Friday, January 27, 2017 by Don Wrightman
The most recent version of Adobe Acrobat Reader DC was released last week, but not without controversy. The PDF viewing tool seeks information about your browsing habits on the Google Chrome browser. Without your knowledge or consent, a Chrome browser extension is installed with the newest security patch, but the extension is spyware. Anyone using Adobe Acrobat Reader needs to know that the Chrome spyware is included. The spyware feature currently affects one of the three versions of the software in circulation.
Acrobat Reader made its way into the cloud in April of 2015. If you are not running a cloud version of the software, the Reader XI version is on track to lose support in October. Acrobat DC, the cloud version, is split into two separate branches. The continuous release track is the one which was affected by this month’s spyware release, and the classic release track dates back to 2015, without the spyware.
Adobe Acrobat Reader gets dozens of security patches on a monthly basis; 29 holes were plugged this month alone. The DC continuous release patch is the one that most users will install, bringing the Chrome spyware along for the ride on Windows platforms. The Chrome extension that is installed, without user consent, is called “Adobe Acrobat”. It has the ability to read and change all of your data on websites that you visit; it can manage your downloads and communicate with cooperating native applications.
The good news is that Google Chrome is sophisticated enough to detect that the new extension has been added to the browser, and prompts the user for permission prior to enabling the extension. The bad news, the default action selected when prompted is to enable the spyware extension. You must specifically click on the option to remove the extension from Chrome, otherwise it will be installed at the expense of your privacy. (RELATED: Find more privacy news at PrivacyWatchNews.com)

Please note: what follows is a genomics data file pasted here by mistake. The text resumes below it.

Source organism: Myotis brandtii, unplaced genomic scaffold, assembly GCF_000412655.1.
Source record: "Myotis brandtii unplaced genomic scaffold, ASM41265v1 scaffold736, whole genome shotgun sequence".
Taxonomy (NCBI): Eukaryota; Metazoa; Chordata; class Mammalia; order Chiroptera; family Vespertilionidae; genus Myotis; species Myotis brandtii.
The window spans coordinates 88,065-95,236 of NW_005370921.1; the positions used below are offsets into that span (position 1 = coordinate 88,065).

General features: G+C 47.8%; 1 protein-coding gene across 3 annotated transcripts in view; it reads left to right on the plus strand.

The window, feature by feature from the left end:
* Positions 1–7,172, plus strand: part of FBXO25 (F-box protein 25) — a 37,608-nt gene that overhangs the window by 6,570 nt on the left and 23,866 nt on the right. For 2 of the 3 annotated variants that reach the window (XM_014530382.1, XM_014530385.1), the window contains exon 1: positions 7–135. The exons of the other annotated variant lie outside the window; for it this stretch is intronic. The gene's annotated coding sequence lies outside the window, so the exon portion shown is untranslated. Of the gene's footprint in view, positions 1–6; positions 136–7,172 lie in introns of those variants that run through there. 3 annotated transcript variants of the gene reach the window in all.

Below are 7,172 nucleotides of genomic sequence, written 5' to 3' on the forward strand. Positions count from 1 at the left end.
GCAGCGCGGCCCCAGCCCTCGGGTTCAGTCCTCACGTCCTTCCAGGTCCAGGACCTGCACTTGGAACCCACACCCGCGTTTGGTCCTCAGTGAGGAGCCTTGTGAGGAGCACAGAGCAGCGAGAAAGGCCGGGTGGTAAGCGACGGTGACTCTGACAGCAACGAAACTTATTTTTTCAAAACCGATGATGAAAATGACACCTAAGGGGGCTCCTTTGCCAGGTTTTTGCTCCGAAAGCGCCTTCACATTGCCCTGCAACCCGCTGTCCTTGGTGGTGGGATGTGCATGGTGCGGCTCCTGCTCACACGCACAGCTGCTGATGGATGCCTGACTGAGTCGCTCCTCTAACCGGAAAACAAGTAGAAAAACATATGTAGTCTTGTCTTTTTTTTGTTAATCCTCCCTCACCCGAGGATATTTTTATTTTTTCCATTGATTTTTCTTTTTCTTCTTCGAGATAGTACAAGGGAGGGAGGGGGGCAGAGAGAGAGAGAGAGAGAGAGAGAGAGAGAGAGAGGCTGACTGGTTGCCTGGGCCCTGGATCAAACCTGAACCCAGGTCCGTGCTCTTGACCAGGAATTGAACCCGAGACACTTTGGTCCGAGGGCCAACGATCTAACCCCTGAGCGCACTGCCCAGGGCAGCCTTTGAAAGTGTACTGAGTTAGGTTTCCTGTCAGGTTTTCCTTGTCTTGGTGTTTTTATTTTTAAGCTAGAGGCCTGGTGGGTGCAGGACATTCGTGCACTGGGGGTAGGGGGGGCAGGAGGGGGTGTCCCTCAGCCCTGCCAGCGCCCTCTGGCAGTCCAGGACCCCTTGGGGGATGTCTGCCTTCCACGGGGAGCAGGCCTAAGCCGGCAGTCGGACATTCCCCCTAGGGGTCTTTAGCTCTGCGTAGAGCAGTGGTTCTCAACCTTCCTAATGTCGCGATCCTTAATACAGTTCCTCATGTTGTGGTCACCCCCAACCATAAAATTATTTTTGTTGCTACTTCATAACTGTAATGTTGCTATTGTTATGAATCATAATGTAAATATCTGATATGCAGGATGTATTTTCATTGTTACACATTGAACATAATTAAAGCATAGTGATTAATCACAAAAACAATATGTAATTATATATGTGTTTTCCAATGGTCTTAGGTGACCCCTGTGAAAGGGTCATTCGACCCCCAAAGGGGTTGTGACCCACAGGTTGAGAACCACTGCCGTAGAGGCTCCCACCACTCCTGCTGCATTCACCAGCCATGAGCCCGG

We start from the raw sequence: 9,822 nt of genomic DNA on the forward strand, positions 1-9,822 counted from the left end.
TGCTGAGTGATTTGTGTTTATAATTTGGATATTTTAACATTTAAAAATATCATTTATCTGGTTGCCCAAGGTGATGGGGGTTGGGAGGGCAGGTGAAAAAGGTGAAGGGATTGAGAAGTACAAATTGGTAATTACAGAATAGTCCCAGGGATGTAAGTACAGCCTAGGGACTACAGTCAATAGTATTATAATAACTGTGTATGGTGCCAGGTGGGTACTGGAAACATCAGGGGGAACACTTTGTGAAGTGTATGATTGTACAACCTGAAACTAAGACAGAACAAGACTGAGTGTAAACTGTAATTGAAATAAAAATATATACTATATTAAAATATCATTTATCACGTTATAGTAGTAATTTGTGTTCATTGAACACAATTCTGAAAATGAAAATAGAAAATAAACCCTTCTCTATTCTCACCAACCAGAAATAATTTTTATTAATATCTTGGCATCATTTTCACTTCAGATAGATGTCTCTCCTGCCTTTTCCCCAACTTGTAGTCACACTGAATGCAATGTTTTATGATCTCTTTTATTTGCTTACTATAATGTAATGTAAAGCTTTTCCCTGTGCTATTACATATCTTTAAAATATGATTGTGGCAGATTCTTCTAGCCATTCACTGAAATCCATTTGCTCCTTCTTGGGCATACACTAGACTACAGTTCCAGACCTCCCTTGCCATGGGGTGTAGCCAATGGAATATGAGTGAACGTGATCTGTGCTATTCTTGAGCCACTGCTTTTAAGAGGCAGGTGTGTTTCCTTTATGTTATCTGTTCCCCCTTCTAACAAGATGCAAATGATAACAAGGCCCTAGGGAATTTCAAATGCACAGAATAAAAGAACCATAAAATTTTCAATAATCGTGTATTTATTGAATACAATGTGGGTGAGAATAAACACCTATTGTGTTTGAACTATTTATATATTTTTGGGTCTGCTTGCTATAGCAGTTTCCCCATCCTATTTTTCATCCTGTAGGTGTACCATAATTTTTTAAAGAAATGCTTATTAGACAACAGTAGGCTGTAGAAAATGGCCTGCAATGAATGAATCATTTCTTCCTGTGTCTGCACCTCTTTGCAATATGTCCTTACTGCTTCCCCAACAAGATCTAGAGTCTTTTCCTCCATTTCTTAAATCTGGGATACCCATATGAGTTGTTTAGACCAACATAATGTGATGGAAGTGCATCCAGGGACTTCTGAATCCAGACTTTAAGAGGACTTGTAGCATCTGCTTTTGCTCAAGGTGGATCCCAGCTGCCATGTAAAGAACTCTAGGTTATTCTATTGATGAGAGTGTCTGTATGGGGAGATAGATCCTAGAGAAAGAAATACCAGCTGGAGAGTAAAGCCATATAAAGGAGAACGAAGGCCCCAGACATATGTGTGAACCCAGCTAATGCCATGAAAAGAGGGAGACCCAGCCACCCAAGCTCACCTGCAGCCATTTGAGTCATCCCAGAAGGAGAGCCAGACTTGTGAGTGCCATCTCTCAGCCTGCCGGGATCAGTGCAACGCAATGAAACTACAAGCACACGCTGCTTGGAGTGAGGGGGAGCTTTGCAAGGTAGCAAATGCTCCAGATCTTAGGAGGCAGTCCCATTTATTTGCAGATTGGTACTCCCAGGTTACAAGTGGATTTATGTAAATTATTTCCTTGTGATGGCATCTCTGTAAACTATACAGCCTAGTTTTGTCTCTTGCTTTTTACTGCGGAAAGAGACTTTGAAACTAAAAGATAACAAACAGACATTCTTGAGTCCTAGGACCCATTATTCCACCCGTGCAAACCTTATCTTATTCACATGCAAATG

You will see a notification revealing that the new extension can easily turn web pages into PDF files, so they look and act just like the page you converted while keeping original links, layout, and formatting intact. The notification also promotes that you can quickly switch from viewing PDFs in Chrome to opening them in Acrobat on your desktop, and explore Adobe Document Services to convert and combine files in your browser.
The release enables sharing information with Adobe about how you use the application. That option is employed by default. Adobe notes that the information is anonymous and will help them improve their product in future releases. The setting can be changed at any time in the Options section for the Chrome extension.
Two independent reports are claiming that Adobe’s e-book software, named Digital Editions, logs every single document that readers add to their local library. Digital Editions tracks what happens with those files and sends reporting logs back to the Adobe. Those logs are sent over the internet, making it possible for others, in addition to Adobe, to track your reading habits.
The reason this is all being tracked is for copyright enforcement. Digital Editions helps publishers securely distribute and manage access to books. Libraries encourage the use of the software because it aids them in complying with the restrictions that publishers have imposed on electronic lending. But Adobe is tracking more than its users are aware of, including information about self-published and purchased books. Reports indicate that Adobe is scanning your entire collection, although borrowing one e-book from a library shouldn’t grant them those permissions. (RELATED: See cyber attack related news at CyberAttack.news)
Adobe doesn’t quite agree with those reports; however, they did have some disturbing information pertaining to the matter. According to Adobe, the software collects information about the book you are currently reading; it collects information on where you are when reading the e-book, how long you’ve been reading it, and how much of it you have already read.